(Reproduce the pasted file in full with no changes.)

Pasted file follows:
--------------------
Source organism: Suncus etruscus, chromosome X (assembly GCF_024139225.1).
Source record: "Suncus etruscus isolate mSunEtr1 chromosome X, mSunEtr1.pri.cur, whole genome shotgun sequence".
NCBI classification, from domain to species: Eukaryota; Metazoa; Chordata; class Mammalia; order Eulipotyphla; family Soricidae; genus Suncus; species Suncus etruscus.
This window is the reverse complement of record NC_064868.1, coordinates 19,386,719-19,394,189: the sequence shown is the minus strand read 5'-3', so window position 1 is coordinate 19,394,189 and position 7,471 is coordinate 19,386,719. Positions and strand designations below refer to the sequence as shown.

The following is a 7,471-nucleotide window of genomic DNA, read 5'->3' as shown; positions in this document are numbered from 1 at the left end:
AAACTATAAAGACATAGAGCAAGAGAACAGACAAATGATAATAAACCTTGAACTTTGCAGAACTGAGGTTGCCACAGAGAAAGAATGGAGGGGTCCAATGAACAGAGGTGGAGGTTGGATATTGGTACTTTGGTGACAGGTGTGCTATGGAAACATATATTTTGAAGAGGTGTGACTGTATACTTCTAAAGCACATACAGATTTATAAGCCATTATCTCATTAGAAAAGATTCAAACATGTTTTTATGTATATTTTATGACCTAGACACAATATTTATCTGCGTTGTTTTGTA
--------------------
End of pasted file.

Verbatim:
Source organism: Suncus etruscus, chromosome X (assembly GCF_024139225.1).
Source record: "Suncus etruscus isolate mSunEtr1 chromosome X, mSunEtr1.pri.cur, whole genome shotgun sequence".
NCBI classification, from domain to species: Eukaryota; Metazoa; Chordata; class Mammalia; order Eulipotyphla; family Soricidae; genus Suncus; species Suncus etruscus.
This window is the reverse complement of record NC_064868.1, coordinates 19,386,719-19,394,189: the sequence shown is the minus strand read 5'-3', so window position 1 is coordinate 19,394,189 and position 7,471 is coordinate 19,386,719. Positions and strand designations below refer to the sequence as shown.

The following is a 7,471-nucleotide window of genomic DNA, read 5'->3' as shown; positions in this document are numbered from 1 at the left end:
AAACTATAAAGACATAGAGCAAGAGAACAGACAAATGATAATAAACCTTGAACTTTGCAGAACTGAGGTTGCCACAGAGAAAGAATGGAGGGGTCCAATGAACAGAGGTGGAGGTTGGATATTGGTACTTTGGTGACAGGTGTGCTATGGAAACATATATTTTGAAGAGGTGTGACTGTATACTTCTAAAGCACATACAGATTTATAAGCCATTATCTCATTAGAAAAGATTCAAACATGTTTTTATGTATATTTTATGACCTAGACACAATATTTATCTGCGTTGTTTTGTA